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In a jolt to Salman Khan, a sessions court today sentenced him to five years rigorous imprisonment in the 2002 hit-and-run case after which the actor was arrested. The Bollywood superstar's lawyers immediately moved the Bombay High Court for bail and a stay on his conviction. The application will be heard at 4 pm. Immediately after the sessions court judge D W Dedshpande handed down the punishment at 1.30 pm, the actor was taken into custody. Salman was given a copy of the judgement following which his lawyer quickly moved the High Court in appeal.
The 49-year-old actor was convicted of culpable homicide for ramming a roadside backery with his Toyota Land Cruiser and, in the process, killing one person and wounding four others sleeping on the pavement outside. He was also pronounced guilty of driving without a licence for which he received two months jail term. The actor was also found guilty of driving under the influence of liquor.
Salman, known for his macho onscreen avatar, was in tears when Judge Deshpande pronounced the verdict.
"All charges have been proved against you...What you have to say?" the judge asked Salman who was in the dock.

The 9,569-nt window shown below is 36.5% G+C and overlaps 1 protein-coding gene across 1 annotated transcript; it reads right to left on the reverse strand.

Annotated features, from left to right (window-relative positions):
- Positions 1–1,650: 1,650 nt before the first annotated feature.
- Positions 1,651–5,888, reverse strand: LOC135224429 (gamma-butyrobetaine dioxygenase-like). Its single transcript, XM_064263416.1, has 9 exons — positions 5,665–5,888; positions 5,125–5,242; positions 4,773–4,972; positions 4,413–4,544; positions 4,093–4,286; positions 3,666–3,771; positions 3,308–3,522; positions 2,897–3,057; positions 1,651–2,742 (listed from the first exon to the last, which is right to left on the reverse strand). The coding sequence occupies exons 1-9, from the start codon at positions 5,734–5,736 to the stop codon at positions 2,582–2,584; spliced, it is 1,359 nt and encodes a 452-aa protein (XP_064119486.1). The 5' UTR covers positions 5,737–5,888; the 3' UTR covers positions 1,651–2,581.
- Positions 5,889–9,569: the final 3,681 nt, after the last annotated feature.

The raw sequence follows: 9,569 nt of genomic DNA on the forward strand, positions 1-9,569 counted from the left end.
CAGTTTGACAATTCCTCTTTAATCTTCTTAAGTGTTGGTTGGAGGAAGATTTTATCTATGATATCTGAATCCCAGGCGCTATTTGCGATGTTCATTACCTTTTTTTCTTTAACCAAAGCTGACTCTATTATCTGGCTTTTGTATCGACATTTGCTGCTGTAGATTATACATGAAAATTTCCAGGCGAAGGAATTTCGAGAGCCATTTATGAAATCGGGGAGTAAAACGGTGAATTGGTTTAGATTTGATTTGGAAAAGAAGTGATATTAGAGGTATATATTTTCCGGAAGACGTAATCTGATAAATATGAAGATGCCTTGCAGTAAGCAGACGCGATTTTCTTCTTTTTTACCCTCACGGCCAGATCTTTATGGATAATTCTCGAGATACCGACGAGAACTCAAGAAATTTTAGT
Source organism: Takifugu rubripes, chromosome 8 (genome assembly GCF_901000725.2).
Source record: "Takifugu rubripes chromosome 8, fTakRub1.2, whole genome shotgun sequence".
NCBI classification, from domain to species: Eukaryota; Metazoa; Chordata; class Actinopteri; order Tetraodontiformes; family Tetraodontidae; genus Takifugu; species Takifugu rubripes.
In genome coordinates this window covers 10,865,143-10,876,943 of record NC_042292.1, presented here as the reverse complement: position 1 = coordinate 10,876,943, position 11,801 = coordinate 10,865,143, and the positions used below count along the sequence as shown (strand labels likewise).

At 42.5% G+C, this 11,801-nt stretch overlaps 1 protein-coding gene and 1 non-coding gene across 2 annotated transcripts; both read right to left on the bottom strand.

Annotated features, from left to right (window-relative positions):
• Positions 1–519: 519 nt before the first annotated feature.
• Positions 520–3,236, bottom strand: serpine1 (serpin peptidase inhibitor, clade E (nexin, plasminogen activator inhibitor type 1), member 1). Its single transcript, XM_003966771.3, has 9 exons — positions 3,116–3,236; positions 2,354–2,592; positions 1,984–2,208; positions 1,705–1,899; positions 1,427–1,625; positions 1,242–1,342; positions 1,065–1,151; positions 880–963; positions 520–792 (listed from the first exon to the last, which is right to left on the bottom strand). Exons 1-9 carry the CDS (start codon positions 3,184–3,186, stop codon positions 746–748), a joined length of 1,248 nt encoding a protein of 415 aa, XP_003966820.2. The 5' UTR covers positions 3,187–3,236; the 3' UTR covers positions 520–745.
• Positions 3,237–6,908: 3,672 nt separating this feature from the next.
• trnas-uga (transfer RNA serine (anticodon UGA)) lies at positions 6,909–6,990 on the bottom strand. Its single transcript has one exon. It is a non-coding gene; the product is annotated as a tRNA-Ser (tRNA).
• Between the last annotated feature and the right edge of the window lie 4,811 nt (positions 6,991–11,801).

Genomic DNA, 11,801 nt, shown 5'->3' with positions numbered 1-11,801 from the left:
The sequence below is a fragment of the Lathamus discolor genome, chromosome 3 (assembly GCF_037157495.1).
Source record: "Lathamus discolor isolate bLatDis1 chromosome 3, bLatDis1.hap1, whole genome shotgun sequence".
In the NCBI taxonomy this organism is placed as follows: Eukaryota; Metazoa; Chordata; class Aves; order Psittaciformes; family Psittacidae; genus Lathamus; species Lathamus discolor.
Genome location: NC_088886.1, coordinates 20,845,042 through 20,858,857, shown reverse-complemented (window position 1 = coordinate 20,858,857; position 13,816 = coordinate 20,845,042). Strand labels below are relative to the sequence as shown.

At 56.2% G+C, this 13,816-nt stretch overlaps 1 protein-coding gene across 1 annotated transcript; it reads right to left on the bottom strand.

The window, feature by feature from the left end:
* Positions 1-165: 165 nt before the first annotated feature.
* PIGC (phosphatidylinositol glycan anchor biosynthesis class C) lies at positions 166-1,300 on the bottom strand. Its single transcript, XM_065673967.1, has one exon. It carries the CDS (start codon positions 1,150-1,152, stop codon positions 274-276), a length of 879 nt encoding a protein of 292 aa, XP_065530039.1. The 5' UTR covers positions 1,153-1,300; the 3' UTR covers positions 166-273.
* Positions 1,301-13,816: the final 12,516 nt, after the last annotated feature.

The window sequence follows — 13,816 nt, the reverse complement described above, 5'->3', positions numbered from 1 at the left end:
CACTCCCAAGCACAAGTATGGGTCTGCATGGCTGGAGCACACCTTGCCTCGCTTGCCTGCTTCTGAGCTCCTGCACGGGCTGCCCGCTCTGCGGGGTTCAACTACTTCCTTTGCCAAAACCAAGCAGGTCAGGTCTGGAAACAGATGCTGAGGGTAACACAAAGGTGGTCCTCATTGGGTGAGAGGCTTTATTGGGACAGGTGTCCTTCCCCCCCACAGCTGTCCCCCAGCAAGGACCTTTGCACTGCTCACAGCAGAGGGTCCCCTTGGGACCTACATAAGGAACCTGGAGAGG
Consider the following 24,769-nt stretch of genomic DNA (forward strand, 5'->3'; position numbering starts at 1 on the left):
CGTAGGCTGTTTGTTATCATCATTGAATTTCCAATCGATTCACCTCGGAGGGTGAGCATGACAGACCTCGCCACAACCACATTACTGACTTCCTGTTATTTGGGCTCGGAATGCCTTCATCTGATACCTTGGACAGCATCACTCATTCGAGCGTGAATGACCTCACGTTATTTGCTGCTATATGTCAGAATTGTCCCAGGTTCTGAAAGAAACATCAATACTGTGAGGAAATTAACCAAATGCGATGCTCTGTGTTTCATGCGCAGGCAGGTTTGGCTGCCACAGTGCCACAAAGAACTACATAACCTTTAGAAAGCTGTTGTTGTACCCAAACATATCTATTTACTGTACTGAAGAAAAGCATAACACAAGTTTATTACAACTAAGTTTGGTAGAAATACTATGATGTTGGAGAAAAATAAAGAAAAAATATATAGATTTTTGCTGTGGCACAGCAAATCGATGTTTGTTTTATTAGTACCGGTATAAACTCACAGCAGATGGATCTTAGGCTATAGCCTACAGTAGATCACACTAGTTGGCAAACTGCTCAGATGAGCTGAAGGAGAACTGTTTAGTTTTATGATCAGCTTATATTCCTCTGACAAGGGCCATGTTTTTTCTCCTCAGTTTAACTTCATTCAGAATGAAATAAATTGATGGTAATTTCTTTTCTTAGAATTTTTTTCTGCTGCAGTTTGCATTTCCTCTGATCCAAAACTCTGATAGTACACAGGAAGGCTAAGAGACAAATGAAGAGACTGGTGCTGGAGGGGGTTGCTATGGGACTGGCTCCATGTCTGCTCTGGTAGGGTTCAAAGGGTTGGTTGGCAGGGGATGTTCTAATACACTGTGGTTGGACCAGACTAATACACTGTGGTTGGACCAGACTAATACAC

"I hold that you were driving the vehicle. You were intoxicated. I also do not agree with your plea that the person who had died had received fatal injuries after a crane dropped the car on the persons underneath while removing it," the judge said, rejecting the defence's claim that the actor's driver Ashok Singh was at the wheel when the accident took place.
Salman, attired in a white shirt and light blue denim jeans, however, insisted, "I was not driving the car...But I respect your decision and accept it. My lawyer will speak on my behalf."
While convicting Salman, the court drew parallels with Alistair Pereira and Sanjeev Nanda BMV cases. In a related development, the court rejected the plea of activist Santosh Daundkar seeking action against the police for perjury (giving false evidence under oath) for examining a wrong set of doctors in the trial, thereby delaying the process of justice. He had also sought action against the police for not examining a key witness--singer Kamaal Khan, who was in the vehicle at the time of mishap. Dismissing Daundkar's plea as "frivolous", the court imposed a cost of Rs 10,000 on the activist.